Wang, Michael Q., David L. Greene, Mark A. DeLuchi (1991) Effects of Increasing Fuel Economy on Gasoline Vehicle HC Emissions. Institute of Transportation Studies, University of California, Davis, Presentation Series UCD-ITS-RP-92-03
Emissions of gasoline-fueled passenger cars and light-duty trucks (LDTs) accounted for 24% of total emissions of volatile organic compounds (VOCs) in 1988 nationwide. Various control measures have been considered to reduce vehicle HC emissions and help attain the national ambient ozone standard; stringent tailpipe standards, on-board vapor recovery system requirements, lower Reid vapor pressure (RVP) of gasoline, use of clean-fuel vehicles, etc. The Office of Technology Assessment (OTA) estimated that costs of these measures ranged from a little less than $1,000 to $39,000 per ton of VOC reduction. Improving vehicle fuel economy may also reduce HC emissions, but this possibility has not been thoroughly analyzed.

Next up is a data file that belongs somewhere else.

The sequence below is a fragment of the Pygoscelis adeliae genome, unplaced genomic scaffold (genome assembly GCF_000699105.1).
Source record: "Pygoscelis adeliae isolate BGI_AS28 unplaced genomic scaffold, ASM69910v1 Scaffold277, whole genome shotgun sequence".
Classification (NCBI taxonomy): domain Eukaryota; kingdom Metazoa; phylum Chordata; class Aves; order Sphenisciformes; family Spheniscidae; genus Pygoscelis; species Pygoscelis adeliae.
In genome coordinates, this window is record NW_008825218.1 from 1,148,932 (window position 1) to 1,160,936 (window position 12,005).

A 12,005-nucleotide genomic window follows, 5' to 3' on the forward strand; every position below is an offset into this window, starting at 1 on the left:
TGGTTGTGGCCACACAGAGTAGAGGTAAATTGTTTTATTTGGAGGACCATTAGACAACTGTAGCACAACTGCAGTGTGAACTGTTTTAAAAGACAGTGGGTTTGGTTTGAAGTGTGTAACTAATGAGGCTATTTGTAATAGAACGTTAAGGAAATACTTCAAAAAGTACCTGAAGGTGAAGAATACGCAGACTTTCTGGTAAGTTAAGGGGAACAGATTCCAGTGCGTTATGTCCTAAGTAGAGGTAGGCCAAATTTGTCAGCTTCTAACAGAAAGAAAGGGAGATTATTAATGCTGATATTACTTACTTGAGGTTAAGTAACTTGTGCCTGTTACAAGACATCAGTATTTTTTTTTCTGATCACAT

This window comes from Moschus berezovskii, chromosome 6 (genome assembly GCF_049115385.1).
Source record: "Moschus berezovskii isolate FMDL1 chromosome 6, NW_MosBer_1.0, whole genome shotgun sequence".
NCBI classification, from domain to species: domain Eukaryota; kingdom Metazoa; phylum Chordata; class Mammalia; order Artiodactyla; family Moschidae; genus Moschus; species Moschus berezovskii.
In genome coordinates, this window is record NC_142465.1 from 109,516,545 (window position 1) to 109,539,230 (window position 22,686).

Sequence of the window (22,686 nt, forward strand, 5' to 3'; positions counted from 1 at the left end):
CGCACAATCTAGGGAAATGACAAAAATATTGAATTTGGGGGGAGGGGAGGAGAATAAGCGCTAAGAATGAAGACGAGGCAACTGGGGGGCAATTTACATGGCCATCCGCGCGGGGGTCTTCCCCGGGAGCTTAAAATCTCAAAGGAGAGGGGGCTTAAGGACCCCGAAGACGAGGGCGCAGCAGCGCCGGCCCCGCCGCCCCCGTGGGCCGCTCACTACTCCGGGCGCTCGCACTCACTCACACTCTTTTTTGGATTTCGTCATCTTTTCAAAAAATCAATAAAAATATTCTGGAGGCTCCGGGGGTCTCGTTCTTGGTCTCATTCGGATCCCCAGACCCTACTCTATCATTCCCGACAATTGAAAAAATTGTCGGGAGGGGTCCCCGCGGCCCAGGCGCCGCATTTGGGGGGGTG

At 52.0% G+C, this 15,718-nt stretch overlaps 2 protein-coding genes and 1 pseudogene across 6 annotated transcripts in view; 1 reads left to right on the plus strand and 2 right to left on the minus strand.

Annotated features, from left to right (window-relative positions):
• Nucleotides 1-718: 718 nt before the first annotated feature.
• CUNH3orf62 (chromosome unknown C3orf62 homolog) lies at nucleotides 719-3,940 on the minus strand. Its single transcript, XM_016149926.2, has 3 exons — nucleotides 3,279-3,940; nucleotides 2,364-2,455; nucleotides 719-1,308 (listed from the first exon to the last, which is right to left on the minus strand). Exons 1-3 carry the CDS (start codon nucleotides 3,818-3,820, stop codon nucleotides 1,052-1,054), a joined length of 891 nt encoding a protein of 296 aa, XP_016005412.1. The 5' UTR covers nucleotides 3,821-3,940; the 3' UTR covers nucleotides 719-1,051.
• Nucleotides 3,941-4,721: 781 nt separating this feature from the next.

A 1983 EPA study which analyzed the relationship between fuel economy and vehicle HC exhaust emissions did not find a significant relationship between fuel economy and HC exhaust emissions. However, the study did not include vehicle HC evaporative emissions.
In this paper, we estimate the relationship between fuel economy and HC emissions for each of four sources: tailpipe, diurnal evaporation, refueling evaporative losses, and running evaporative losses. Using the estimated relationships, we analyze changes in HC emissions due to fuel economy improvements.